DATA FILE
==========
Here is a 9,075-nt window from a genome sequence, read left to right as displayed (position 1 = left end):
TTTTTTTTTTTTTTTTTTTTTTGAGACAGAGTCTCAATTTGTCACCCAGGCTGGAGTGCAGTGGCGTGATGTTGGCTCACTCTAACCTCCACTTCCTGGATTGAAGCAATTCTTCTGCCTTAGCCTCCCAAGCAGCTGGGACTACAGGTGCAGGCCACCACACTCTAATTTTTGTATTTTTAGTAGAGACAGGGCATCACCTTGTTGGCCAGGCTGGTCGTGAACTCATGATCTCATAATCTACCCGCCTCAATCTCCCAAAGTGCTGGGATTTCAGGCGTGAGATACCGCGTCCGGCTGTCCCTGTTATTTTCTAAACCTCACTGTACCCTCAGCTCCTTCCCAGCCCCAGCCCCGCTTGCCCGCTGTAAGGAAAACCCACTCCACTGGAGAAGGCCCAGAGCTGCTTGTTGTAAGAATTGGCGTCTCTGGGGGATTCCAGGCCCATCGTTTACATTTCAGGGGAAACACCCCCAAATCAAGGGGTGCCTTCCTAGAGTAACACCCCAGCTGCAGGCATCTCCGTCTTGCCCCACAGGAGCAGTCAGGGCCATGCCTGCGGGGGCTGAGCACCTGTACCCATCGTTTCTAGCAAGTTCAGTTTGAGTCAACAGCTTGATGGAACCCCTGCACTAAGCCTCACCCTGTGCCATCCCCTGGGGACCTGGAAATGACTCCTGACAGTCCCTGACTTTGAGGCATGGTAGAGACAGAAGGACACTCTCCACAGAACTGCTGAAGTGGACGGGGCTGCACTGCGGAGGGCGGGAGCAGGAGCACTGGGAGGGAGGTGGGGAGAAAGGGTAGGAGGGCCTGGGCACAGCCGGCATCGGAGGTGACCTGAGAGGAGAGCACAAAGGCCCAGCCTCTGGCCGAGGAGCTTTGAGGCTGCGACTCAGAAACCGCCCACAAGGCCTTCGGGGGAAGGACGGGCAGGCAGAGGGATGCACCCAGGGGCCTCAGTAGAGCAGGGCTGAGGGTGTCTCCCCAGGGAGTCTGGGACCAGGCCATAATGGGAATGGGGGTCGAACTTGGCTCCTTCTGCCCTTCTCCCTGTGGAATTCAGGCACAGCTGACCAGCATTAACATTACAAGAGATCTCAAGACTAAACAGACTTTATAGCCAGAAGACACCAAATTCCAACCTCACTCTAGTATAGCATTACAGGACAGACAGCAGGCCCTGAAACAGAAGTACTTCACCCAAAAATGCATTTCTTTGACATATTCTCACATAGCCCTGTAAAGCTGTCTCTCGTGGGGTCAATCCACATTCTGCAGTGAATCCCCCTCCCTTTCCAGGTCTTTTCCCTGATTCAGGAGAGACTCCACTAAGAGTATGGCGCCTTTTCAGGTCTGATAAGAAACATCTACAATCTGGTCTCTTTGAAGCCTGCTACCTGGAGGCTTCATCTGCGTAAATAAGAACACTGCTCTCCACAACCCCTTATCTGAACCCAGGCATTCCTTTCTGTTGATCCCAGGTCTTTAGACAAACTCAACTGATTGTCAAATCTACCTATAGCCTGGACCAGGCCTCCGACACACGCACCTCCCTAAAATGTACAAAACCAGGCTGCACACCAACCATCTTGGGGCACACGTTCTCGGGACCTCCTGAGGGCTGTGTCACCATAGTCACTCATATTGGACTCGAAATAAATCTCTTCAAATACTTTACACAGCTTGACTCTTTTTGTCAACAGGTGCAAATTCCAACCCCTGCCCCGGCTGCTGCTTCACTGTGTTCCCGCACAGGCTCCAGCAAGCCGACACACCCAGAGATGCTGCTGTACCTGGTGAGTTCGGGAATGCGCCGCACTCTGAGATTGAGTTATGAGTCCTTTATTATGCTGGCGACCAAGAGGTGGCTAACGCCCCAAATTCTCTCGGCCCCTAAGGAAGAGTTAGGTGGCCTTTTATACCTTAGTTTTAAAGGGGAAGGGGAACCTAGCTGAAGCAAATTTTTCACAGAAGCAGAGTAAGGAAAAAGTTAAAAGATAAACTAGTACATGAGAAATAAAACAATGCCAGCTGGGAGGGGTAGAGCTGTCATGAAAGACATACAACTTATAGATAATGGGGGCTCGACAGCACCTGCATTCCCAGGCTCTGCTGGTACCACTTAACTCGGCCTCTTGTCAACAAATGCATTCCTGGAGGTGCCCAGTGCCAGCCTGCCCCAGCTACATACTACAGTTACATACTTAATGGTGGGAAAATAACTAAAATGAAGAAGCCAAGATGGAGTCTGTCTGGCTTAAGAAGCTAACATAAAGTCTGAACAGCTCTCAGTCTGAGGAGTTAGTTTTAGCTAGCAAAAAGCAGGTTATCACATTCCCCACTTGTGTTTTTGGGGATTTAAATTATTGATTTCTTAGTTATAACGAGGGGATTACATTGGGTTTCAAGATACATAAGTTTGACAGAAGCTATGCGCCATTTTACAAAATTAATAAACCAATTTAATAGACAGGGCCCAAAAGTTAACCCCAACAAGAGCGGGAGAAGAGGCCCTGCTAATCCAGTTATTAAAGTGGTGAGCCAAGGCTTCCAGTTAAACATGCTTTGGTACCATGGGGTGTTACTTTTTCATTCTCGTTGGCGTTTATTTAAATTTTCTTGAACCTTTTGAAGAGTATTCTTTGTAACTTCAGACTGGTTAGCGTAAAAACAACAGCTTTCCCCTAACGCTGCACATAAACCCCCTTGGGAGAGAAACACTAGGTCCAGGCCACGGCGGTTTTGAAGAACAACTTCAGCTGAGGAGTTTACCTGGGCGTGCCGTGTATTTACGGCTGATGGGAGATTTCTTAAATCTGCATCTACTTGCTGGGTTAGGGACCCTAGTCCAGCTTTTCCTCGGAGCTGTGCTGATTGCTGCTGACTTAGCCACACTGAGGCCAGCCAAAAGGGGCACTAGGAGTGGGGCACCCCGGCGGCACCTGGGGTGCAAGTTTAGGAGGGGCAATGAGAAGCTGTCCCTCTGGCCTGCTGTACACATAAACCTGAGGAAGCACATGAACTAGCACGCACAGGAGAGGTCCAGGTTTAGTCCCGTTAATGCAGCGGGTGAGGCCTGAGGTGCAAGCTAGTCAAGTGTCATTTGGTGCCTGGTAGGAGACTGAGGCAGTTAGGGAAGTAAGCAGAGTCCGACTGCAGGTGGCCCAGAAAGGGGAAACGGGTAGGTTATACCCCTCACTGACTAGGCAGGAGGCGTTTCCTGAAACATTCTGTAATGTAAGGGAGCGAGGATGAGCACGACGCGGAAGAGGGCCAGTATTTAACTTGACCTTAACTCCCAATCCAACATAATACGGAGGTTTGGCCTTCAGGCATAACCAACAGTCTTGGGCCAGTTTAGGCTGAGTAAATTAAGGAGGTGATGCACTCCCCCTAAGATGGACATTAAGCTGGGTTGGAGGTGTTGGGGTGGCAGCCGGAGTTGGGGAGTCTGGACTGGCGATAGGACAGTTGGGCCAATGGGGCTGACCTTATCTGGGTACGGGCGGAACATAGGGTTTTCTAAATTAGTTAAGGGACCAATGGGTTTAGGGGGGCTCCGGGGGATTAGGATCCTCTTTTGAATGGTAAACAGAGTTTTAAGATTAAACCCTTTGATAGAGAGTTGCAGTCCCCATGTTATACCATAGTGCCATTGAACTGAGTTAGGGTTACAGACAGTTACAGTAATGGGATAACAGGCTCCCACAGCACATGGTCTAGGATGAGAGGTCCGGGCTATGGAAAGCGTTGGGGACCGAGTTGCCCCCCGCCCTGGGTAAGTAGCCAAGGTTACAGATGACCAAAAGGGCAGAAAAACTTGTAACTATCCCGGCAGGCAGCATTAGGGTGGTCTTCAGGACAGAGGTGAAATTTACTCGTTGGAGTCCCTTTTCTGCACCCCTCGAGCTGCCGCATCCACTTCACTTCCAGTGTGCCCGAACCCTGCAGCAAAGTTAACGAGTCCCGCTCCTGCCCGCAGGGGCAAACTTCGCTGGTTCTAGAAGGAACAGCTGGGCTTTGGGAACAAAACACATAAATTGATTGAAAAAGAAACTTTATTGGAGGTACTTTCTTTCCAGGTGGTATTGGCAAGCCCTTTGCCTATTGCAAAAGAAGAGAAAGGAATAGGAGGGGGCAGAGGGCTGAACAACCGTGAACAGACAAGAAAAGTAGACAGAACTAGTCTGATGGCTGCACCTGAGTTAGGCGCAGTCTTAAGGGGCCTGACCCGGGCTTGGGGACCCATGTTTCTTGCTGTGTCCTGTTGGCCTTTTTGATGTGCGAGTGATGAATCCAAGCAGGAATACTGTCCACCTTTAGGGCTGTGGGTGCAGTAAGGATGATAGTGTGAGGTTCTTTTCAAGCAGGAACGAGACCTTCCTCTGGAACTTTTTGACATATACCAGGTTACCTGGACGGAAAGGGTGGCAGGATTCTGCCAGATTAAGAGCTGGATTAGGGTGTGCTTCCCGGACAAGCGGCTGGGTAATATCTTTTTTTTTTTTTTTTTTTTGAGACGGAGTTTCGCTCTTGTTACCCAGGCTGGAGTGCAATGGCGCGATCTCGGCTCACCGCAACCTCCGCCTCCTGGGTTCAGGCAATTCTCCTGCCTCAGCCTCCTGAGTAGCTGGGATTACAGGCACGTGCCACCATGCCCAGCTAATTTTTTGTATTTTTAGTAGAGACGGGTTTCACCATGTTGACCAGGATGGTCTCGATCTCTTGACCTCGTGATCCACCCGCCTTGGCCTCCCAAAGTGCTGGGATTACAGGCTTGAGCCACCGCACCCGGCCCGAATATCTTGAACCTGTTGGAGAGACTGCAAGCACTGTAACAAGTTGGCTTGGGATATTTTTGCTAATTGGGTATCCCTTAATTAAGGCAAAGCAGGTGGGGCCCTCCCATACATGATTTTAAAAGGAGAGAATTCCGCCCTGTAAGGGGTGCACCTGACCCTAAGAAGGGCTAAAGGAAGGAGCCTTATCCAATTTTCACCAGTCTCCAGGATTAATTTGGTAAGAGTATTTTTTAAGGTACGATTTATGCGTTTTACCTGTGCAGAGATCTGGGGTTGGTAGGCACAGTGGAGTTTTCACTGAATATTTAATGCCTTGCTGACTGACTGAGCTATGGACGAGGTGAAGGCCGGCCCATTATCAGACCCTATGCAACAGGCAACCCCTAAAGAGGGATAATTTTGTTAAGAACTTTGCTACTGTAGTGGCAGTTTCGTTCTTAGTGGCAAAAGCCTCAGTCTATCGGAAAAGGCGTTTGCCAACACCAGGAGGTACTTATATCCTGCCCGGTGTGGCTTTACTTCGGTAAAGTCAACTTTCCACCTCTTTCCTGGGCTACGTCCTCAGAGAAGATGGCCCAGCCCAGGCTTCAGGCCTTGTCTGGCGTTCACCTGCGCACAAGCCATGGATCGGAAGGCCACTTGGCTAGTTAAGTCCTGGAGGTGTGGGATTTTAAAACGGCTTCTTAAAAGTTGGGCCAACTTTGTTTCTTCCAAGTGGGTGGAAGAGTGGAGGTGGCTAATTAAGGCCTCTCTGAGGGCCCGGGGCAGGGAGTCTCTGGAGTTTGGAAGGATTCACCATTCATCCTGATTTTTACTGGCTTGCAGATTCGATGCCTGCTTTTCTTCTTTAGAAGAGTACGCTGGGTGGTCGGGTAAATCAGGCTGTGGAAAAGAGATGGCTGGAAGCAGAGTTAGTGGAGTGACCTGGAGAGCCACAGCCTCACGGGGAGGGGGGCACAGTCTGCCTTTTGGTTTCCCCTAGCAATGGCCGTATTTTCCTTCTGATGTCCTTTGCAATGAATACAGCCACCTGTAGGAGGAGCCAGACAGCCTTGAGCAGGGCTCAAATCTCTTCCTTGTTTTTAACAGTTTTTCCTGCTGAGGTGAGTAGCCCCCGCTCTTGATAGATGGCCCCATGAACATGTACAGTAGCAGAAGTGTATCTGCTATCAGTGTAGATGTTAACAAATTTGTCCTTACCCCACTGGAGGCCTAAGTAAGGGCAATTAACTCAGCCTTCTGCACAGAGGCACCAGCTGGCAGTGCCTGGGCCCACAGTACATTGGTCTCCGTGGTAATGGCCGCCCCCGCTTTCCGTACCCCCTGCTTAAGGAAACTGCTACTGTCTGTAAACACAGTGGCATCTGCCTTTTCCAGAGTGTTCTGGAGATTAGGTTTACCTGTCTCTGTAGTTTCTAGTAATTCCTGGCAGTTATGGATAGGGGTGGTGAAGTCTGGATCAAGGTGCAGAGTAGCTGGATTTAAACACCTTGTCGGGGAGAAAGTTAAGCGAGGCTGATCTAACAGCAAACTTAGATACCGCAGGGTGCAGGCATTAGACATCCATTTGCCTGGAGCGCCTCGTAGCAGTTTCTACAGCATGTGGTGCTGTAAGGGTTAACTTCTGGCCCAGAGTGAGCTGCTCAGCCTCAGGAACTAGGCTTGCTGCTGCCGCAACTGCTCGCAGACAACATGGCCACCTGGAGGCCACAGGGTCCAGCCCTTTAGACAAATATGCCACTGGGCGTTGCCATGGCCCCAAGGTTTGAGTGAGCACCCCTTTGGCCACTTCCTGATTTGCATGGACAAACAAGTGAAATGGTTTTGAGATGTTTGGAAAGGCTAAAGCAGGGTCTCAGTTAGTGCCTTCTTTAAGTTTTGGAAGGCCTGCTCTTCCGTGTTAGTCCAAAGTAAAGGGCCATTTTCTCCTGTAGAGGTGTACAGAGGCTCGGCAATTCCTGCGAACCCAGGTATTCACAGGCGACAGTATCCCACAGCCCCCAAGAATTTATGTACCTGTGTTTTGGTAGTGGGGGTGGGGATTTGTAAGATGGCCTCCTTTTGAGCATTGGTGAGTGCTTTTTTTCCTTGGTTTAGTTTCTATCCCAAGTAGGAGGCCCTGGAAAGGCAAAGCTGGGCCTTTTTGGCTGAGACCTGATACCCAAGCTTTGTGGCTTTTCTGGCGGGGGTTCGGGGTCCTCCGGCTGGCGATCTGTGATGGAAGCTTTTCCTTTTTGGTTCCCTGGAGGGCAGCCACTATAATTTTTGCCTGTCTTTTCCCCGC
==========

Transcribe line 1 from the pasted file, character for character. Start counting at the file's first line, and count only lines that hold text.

Here is a 9,075-nt window from a genome sequence, read left to right as displayed (position 1 = left end):